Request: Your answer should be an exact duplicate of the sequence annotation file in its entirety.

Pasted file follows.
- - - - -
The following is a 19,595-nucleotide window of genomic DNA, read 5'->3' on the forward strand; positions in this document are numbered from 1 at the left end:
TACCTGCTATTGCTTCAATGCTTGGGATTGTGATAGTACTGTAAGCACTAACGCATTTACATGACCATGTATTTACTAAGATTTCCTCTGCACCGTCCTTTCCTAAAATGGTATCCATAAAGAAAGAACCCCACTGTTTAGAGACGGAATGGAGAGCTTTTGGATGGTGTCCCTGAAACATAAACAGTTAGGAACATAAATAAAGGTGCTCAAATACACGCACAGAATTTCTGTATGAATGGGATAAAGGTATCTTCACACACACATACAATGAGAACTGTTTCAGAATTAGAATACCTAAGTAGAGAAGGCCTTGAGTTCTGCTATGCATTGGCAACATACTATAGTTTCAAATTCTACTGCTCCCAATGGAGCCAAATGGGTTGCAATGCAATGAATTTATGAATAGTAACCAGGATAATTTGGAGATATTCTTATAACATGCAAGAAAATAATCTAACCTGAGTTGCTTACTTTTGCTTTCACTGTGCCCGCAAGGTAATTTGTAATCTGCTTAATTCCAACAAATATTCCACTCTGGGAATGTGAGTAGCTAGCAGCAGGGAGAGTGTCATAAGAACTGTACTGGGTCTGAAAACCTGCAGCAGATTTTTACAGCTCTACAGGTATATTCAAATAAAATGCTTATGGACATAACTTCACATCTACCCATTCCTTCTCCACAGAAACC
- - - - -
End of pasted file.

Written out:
The following is a 19,595-nucleotide window of genomic DNA, read 5'->3' on the forward strand; positions in this document are numbered from 1 at the left end:
TACCTGCTATTGCTTCAATGCTTGGGATTGTGATAGTACTGTAAGCACTAACGCATTTACATGACCATGTATTTACTAAGATTTCCTCTGCACCGTCCTTTCCTAAAATGGTATCCATAAAGAAAGAACCCCACTGTTTAGAGACGGAATGGAGAGCTTTTGGATGGTGTCCCTGAAACATAAACAGTTAGGAACATAAATAAAGGTGCTCAAATACACGCACAGAATTTCTGTATGAATGGGATAAAGGTATCTTCACACACACATACAATGAGAACTGTTTCAGAATTAGAATACCTAAGTAGAGAAGGCCTTGAGTTCTGCTATGCATTGGCAACATACTATAGTTTCAAATTCTACTGCTCCCAATGGAGCCAAATGGGTTGCAATGCAATGAATTTATGAATAGTAACCAGGATAATTTGGAGATATTCTTATAACATGCAAGAAAATAATCTAACCTGAGTTGCTTACTTTTGCTTTCACTGTGCCCGCAAGGTAATTTGTAATCTGCTTAATTCCAACAAATATTCCACTCTGGGAATGTGAGTAGCTAGCAGCAGGGAGAGTGTCATAAGAACTGTACTGGGTCTGAAAACCTGCAGCAGATTTTTACAGCTCTACAGGTATATTCAAATAAAATGCTTATGGACATAACTTCACATCTACCCATTCCTTCTCCACAGAAACC